So far, Toronto inspectors have found Blue Glass Water in 20 food establishments, ranging from high-end restaurants to a hotel and a health food store. The city is not identifying the establishments since they no longer serve the water and “they did nothing wrong,” said McKeown.

Is bottled water safer? ‘Heavy levels of bacteria’ in one Canadian product

The province’s chief medical officer of health is warning Ontarians not to consume bottled water manufactured by a Caledon-based company due to bacterial contamination.

Dr. Arlene King is also warning businesses not to serve the products.

Tests of water samples taken from Blue Glass Water Co. Ltd.’s products revealed heavy Caledon Clear Waterlevels of bacteria, according to the Ministry of Health.

King says there is a potential health threat posed by the products manufactured by the company also known as Caledon Clear Water Corporation.

According to the ministry, Blue Glass Water Co. Ltd. was ordered to stop its operations related to bottling, processing and distributing water on July 25.

However, public health units have identified the products in food establishments in Hamilton, Niagara and in Toronto.

The ministry is advising consumers and businesses to check labels on bottles for: “Bottled at source by Blue Glass Water Co. Ltd.“ or “Bottled at source by Caledon Clear Water Corp.”

No illnesses have been reported to date.

Maybe water shouldn’t be bought from a place named, ‘Hunky Bill’s;’ PNE employee hospitalized after drinking spiked bottle of water

A Pacific National Exhibition employee – that’s like the state fair they have in Vancouver, which is in Canada — was hospitalized Thursday night after buying and drinking a bottle of water at the fair tainted with what is thought to be ammonium chloride.

The Vancouver Sun reports that just after 11 p.m. Thursday, the PNE employee experienced dizziness and muscle weakness and was taken to hospital 30 minutes after drinking a bottle of water from Hunky Bill’s concession inside the fair, Vancouver Police spokeswoman Jana McGuinness said in a press release.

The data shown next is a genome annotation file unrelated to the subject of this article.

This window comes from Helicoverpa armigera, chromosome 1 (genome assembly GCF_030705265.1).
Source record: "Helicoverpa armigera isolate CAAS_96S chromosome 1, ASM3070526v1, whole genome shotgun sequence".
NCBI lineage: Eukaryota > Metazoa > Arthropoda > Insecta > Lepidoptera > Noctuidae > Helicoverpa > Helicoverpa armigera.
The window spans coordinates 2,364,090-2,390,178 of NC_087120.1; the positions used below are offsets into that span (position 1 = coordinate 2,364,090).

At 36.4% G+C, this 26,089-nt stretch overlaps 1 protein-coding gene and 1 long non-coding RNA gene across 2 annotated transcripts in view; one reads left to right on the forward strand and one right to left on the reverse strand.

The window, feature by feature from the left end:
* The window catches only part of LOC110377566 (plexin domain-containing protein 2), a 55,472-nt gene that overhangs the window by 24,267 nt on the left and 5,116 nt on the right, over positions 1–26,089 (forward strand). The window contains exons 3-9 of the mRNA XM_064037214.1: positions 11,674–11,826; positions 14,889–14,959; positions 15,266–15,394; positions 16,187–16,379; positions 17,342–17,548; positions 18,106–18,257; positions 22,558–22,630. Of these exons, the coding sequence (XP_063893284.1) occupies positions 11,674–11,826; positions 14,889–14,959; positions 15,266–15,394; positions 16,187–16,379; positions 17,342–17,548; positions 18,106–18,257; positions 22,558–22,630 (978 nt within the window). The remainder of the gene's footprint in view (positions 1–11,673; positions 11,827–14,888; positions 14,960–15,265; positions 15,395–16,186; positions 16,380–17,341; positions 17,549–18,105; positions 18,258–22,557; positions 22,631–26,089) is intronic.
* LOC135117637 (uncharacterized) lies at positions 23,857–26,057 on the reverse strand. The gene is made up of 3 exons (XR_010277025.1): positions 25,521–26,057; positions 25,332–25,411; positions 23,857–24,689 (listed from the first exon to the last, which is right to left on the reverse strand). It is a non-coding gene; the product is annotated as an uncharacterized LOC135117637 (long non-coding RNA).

Upon later inspection, it was apparent that the bottle of Dasani water contained small holes where a syringe had apparently been inserted and the substance injected in what PNE spokeswoman Laura Ballance called a single isolated incident.

The Vancouver Police Department is investigating the incident and, according to Vancouver Coastal Health spokeswoman Anna Marie D’Angelo, there have been no other reports of similar illnesses to Vancouver Coastal Health at this time.

Special Agent Oso Feeds a Llama at the Petting Zoo

I want a llama. Or so I’ve been telling Doug ever since I saw Tina the lasagna-eating llama in one of my favorite films, Napoleon Dynamite. Now we have a baby and our lifestyle is not compatible with llama tending.

This morning when Sorenne and I got up, we turned on the Disney channel to watch Special Agent Oso. The episode, “A Zoo to a Thrill” showed Oso helping June Kim feed a llama at the petting zoo. Special Agent Oso always has to accomplish “three special steps” in each of his missions. This time it was:

  • step one: get the llama food
  • step two: wait your turn in line
  • step three: feed the llama.

Not included in the steps, but clearly shown in the episode were washing hands before getting the llama food and after feeding the llama. Our veterinary friend Kate Stenske told us that washing your hands before handling the animals is a question of not transmitting whatever you have to the animals and washing them afterwards is about not transmitting what the animal has to you.

I was especially pleased in this episode to see that June Kim’s father stayed outside of the petting zoo area while he fed his baby a bottle. Bottles and pacifiers are at high risk for cross-contamination in such areas because some of the pathogens can be aerosolized.

If Sorenne wants to meet a llama, I may take her to a petting zoo someday, or to our friend and contractor Russell’s house. We’ll try to make sure she washes her hands so her first visit to a zoo does not give her a bad thrill.

Should fruits and vegetables be cleaned with bottled washes? No

I’ve already posted on some of the dubious marketing and safety claims that accompanied the original Fit produce wash before it was abandoned by Procter & Gamble in 2001.

On Monday, the Los Angeles Times takes a look at produce washes out there – such as Veggie Wash, Fit Fruit and Vegetable Wash, Bi-O-Kleen Produce Wash, Earth Friendly Products Fruit & Vegetable Wash and Eat Cleaner All Natural Food Wash and Wipes — and concludes water is just fine.

Sandra McCurdy, extension food safety specialist in the School of Family and Consumer Sciences at the University of Idaho in Moscow, Idaho, says that most produce is pathogen-free because it’s been washed during processing and because handlers take steps to avoid contaminating the fruits and vegetables they stock in the produce aisle. But if it is not, a thorough rinse under water is usually all that’s needed to remove most pathogens.